“The Lord is the Rock eternal.” Isaiah 26:4

Augustus Montague Toplady (1740-1778)Words: Augustus Montague Toplady, 1776. An unsubstantiated story says the lyrics were inspired when Toplady took shelter from a storm under a rocky overhang near England’s Cheddar Gorge; he reportedly wrote the words on a playing card.

This hymn was sung at the funeral of William Gladstone in Westminster Abbey, London, England. Prince Albert of Britain asked it be sung to him as he lay dying. In Hymns That Have Helped, W. T. Stead stated:

…when the London went down in the Bay of Biscay, January 11, 1866, the last thing which the last man who left the ship heard as the boat pushed off from the doomed vessel was the voices of the passengers singing “Rock of Ages.”

Francis Arthur Jones relates another story in Famous Hymns and Their Authors (London: Hodder and Stoughton, 1902):

A missionary…complained of the slow progress made in India in converting the natives on account of explaining the teachings of Christianity so that the ignorant people could understand them. Some of the most beautiful passages in the Bible, for instance are destroyed by translation. He attempted to have [Rock of Ages] translated into the native dialect, so that the natives might appreciate its beauty. The work was entrusted to a young Hindu Bible student who had the reputation of being something of a poet. The next day he brought his translation for approval, and his rendering, as translated back into English, read like this:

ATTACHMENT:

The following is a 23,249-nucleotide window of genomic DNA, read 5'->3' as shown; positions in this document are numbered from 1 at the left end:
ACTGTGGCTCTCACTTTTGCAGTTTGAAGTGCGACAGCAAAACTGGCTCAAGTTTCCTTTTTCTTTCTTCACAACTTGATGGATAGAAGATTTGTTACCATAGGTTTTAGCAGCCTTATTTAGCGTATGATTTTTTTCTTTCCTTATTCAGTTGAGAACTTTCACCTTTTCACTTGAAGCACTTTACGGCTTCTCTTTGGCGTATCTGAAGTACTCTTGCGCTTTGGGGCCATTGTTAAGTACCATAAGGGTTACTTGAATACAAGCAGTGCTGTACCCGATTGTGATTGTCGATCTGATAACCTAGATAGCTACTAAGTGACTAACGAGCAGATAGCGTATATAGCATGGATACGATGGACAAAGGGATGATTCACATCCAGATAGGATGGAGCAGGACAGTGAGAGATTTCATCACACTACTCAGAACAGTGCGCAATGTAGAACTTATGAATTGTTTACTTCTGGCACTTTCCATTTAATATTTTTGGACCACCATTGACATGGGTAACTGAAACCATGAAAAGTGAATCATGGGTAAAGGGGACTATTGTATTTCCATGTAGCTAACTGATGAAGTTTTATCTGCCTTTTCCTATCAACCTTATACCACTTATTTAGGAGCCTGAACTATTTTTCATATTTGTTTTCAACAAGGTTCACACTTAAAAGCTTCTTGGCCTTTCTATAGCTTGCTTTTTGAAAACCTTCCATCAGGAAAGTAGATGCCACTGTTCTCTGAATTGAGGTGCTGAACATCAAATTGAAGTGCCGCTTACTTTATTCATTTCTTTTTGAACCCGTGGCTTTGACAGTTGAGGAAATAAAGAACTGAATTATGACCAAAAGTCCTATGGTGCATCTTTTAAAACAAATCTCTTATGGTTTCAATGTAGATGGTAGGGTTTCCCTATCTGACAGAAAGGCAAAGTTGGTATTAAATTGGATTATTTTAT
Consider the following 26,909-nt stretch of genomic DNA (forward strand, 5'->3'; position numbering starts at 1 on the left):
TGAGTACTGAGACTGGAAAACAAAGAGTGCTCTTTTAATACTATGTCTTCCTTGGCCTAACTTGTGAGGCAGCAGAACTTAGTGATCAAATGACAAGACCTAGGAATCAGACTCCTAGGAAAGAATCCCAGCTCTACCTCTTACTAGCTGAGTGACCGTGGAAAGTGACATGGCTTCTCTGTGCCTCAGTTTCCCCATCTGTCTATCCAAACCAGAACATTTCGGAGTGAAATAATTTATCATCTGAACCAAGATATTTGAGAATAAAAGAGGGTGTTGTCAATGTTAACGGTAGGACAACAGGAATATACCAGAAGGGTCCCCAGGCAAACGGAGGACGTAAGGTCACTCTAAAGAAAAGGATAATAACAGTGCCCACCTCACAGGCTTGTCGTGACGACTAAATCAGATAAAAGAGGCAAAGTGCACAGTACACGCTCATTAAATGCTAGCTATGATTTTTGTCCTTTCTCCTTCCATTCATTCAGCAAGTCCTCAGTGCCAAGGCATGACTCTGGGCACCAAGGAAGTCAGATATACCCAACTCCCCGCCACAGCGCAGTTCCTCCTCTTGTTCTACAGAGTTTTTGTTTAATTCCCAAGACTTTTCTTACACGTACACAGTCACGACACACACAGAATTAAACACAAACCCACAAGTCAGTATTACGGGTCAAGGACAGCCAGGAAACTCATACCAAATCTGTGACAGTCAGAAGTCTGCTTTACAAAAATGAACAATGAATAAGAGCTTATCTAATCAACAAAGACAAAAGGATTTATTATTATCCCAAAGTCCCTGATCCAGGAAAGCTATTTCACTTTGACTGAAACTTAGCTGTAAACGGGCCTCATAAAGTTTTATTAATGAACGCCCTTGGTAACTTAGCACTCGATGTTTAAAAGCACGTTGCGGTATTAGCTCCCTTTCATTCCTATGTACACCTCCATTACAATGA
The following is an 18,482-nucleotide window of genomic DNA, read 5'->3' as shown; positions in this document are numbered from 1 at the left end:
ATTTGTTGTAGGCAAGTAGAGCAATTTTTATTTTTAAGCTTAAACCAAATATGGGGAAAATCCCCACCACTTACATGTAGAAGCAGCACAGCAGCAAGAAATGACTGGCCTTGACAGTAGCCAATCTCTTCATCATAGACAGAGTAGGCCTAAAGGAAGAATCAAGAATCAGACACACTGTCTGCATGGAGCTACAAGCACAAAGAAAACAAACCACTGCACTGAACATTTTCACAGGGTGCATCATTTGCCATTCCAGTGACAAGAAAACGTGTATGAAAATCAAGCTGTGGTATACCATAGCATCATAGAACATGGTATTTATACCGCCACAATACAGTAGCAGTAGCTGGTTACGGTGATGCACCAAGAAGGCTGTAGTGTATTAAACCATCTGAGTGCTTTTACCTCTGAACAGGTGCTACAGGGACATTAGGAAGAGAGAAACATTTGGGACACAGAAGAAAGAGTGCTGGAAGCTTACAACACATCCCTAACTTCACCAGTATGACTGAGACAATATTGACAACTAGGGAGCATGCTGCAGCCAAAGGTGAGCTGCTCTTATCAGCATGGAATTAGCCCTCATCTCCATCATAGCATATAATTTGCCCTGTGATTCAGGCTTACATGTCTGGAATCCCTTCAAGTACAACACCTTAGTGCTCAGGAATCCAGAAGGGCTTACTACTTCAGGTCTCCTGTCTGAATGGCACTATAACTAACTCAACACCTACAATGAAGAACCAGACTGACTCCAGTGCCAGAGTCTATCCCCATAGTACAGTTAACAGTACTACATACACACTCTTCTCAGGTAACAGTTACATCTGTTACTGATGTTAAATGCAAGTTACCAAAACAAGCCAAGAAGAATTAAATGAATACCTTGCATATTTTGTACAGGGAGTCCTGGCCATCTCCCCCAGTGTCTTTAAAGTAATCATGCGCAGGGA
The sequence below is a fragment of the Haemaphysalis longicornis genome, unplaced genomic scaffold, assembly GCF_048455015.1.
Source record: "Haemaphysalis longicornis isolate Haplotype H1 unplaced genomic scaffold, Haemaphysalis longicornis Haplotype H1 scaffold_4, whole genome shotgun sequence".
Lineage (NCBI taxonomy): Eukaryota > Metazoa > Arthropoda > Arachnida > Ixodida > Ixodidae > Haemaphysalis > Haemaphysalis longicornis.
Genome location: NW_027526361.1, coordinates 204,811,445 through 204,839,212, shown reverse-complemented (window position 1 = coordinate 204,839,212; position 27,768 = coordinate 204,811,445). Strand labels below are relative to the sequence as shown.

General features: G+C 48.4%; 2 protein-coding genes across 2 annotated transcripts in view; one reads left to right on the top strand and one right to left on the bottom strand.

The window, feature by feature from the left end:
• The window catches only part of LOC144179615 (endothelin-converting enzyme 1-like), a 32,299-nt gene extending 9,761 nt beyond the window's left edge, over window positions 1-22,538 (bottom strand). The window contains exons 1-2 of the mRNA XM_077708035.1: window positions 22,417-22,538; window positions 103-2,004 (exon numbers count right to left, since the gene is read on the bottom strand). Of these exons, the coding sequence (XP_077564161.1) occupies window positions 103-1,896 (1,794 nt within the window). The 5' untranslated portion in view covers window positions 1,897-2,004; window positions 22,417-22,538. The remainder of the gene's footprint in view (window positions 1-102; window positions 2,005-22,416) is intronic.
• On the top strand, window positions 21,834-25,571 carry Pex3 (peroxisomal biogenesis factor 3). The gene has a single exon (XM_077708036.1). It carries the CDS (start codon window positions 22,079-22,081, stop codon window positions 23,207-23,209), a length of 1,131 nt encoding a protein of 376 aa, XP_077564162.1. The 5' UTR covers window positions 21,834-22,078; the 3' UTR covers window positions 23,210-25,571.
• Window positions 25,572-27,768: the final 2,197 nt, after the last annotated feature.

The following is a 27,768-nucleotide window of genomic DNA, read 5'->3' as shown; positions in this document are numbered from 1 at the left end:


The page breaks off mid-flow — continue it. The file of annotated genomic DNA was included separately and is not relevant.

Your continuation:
Very old stone, split for my benefit,
Let me absent myself under one of your fragments.

Music: “Toplady,” Thomas Hastings, 1830 . Alternate tune:

  • “Redhead (Petra),” Richard Redhead, 1853

Rock of Ages, cleft for me,
Let me hide myself in Thee;
Let the water and the blood,
From Thy wounded side which flowed,
Be of sin the double cure;
Save from wrath and make me pure.

Not the labor of my hands
Can fulfill Thy law’s demands;
Could my zeal no respite know,
Could my tears forever flow,
All for sin could not atone;
Thou must save, and Thou alone.

Nothing in my hand I bring,
Simply to the cross I cling;
Naked, come to Thee for dress;
Helpless look to Thee for grace;
Foul, I to the fountain fly;
Wash me, Savior, or I die.

While I draw this fleeting breath,
When mine eyes shall close in death,
originally When my eye-strings break in death]
When I soar to worlds unknown,
See Thee on Thy judgment throne,
Rock of Ages, cleft for me,
Let me hide myself in Thee.

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